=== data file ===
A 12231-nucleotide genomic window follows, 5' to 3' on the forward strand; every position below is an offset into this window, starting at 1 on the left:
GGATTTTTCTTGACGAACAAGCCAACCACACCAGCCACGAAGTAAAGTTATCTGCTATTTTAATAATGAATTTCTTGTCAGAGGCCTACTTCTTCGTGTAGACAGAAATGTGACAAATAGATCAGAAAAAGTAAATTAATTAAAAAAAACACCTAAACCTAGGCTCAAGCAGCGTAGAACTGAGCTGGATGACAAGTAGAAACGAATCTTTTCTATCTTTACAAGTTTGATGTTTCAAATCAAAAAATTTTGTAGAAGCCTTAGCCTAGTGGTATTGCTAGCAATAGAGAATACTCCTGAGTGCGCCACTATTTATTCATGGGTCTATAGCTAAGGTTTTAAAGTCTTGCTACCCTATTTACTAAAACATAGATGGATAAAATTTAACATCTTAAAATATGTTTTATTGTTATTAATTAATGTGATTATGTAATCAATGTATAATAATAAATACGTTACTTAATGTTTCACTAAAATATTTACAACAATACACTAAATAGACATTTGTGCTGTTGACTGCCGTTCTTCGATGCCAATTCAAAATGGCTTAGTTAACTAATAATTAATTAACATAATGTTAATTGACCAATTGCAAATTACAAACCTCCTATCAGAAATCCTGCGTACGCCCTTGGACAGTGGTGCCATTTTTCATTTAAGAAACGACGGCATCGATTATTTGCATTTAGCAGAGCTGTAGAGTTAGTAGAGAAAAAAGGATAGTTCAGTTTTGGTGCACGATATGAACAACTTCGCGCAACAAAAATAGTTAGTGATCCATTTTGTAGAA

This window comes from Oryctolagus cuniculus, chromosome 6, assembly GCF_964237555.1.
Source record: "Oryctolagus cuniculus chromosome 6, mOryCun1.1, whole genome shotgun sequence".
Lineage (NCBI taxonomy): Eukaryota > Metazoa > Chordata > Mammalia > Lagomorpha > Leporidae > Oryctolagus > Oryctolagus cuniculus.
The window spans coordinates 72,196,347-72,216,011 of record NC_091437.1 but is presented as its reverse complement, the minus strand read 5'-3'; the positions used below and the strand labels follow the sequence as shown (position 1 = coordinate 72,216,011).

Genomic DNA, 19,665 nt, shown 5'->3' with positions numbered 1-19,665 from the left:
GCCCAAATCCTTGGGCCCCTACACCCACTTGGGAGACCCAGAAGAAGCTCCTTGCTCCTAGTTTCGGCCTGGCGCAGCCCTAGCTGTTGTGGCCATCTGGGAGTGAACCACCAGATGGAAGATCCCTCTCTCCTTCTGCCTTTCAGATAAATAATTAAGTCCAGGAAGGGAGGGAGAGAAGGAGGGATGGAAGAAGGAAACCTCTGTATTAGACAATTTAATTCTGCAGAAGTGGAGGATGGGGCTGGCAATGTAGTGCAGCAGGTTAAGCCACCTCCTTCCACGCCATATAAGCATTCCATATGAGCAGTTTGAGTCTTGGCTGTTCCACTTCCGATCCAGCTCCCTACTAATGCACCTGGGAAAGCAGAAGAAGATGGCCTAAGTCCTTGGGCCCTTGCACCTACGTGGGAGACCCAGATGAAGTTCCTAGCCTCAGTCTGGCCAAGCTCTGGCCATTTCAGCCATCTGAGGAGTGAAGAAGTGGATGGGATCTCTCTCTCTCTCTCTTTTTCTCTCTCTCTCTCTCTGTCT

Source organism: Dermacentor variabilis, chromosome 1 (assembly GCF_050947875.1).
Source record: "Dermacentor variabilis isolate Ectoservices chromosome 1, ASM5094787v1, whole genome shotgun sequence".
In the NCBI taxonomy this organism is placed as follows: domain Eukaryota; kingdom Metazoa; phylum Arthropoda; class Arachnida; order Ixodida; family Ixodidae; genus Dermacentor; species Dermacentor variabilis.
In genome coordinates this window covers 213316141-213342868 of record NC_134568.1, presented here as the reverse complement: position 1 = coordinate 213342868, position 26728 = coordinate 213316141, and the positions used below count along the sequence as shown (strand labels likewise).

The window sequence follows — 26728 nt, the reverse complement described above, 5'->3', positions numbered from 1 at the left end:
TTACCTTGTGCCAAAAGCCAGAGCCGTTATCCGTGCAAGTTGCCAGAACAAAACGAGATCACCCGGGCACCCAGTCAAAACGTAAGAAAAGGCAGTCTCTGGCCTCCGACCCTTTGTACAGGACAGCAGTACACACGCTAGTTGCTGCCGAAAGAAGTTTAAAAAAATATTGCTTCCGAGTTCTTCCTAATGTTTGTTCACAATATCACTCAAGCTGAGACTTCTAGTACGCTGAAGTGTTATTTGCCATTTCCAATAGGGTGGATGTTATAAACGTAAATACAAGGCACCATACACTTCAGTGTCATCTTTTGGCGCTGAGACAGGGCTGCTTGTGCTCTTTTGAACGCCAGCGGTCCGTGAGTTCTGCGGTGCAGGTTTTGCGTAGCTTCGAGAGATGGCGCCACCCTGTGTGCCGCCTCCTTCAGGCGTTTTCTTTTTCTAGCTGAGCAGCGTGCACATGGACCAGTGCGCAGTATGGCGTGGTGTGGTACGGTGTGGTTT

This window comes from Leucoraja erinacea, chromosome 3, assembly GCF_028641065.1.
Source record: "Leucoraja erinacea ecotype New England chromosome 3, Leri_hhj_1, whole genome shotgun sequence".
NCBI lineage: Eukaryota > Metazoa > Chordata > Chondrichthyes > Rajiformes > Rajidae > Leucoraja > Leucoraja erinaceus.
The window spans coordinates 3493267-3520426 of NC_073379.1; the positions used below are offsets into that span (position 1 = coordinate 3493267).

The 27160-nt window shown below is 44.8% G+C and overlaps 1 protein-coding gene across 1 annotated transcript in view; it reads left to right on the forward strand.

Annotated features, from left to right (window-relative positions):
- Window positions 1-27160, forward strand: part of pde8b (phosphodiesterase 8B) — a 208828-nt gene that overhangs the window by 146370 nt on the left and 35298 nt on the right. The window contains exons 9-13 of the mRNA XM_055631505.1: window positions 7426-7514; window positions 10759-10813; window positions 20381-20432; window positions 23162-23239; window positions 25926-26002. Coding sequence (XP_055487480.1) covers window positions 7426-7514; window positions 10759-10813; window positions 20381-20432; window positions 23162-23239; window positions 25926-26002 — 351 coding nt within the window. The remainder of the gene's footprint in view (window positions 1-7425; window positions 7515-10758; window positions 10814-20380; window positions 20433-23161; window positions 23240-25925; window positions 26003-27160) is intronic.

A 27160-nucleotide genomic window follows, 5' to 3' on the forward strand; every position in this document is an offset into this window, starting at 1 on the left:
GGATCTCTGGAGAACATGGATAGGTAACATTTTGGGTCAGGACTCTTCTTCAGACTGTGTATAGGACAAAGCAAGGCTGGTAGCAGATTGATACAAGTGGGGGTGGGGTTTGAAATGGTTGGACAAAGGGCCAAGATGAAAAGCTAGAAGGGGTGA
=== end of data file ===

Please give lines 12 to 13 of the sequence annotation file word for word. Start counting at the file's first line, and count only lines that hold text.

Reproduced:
In genome coordinates this window covers 213316141-213342868 of record NC_134568.1, presented here as the reverse complement: position 1 = coordinate 213342868, position 26728 = coordinate 213316141, and the positions used below count along the sequence as shown (strand labels likewise).

The window sequence follows — 26728 nt, the reverse complement described above, 5'->3', positions numbered from 1 at the left end: